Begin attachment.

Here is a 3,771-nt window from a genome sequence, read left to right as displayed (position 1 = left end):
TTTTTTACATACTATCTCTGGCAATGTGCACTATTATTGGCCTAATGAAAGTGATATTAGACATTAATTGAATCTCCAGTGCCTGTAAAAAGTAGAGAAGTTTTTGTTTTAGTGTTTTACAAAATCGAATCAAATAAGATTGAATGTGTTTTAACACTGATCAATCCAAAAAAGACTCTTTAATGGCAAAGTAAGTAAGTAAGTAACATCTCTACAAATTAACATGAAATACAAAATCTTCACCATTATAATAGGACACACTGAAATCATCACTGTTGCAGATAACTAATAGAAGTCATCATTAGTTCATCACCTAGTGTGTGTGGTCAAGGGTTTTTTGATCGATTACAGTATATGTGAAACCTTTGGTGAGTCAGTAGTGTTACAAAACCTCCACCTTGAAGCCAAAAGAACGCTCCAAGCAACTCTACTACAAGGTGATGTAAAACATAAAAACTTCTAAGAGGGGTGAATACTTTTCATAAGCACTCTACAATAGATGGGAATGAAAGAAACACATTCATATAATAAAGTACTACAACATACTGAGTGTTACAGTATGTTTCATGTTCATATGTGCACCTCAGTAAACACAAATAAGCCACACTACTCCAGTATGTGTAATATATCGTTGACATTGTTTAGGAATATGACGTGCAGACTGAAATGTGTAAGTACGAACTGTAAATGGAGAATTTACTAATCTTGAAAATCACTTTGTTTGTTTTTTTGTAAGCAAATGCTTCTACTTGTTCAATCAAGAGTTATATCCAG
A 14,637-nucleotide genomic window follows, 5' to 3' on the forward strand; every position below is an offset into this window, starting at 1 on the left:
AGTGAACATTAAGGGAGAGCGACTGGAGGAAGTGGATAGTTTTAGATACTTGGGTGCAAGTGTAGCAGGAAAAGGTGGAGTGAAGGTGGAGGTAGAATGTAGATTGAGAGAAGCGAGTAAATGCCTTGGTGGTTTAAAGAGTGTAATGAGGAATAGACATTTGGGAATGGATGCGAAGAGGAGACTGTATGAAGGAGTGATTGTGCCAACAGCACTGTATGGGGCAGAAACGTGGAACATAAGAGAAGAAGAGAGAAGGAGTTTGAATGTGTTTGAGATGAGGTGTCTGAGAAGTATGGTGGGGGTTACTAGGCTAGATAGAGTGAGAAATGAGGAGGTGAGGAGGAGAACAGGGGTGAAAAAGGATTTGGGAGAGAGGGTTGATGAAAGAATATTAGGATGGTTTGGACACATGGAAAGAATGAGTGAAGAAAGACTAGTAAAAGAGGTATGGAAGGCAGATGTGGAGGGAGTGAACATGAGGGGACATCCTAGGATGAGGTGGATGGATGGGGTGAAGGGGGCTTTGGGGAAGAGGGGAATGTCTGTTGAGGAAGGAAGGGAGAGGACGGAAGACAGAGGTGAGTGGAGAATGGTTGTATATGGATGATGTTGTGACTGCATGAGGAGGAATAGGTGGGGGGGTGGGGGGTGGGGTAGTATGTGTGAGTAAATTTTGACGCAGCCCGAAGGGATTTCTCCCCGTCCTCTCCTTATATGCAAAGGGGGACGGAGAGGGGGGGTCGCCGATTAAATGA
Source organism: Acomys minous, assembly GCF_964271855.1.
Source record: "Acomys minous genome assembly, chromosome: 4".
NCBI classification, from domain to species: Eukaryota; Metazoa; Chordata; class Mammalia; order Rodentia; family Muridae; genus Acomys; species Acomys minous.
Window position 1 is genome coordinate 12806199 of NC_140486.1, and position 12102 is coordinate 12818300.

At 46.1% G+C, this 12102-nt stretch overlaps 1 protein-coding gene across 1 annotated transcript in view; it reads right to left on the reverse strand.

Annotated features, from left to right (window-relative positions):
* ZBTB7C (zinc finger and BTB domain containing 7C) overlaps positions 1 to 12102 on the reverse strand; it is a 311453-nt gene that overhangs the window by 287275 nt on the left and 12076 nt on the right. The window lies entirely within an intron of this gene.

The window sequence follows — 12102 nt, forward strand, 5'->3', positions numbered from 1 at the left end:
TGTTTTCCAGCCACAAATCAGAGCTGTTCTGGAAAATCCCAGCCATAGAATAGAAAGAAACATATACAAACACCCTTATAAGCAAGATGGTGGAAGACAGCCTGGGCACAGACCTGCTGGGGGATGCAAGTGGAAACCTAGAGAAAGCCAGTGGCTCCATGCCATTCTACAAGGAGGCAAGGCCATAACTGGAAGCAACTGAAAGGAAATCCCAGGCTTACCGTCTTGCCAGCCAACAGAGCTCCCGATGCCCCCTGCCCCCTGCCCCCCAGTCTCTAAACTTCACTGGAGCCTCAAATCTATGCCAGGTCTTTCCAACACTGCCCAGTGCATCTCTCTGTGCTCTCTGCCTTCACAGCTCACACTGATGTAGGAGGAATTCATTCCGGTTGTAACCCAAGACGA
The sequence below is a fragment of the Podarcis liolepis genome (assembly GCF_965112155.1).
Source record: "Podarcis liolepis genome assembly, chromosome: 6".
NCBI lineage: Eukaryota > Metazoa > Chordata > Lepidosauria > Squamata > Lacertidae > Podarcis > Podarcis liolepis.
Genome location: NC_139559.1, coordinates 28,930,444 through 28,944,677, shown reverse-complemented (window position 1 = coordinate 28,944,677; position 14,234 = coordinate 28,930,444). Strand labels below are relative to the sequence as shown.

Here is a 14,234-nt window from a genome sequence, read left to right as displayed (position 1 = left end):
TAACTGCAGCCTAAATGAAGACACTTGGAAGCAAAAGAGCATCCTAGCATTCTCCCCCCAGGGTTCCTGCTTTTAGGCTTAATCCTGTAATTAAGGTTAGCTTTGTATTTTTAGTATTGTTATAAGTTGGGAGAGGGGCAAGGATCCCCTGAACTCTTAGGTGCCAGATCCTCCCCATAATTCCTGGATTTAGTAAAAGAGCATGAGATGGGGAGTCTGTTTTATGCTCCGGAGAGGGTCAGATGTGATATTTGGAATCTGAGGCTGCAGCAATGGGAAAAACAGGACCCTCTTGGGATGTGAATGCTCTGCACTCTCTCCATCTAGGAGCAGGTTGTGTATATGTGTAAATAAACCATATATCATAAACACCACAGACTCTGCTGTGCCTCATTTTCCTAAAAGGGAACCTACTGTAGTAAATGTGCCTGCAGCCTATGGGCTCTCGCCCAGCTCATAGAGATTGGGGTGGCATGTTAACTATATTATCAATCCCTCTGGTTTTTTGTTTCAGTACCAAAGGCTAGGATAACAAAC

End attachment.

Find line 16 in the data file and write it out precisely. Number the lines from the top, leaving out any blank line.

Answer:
NCBI lineage: Eukaryota > Metazoa > Chordata > Lepidosauria > Squamata > Lacertidae > Podarcis > Podarcis liolepis.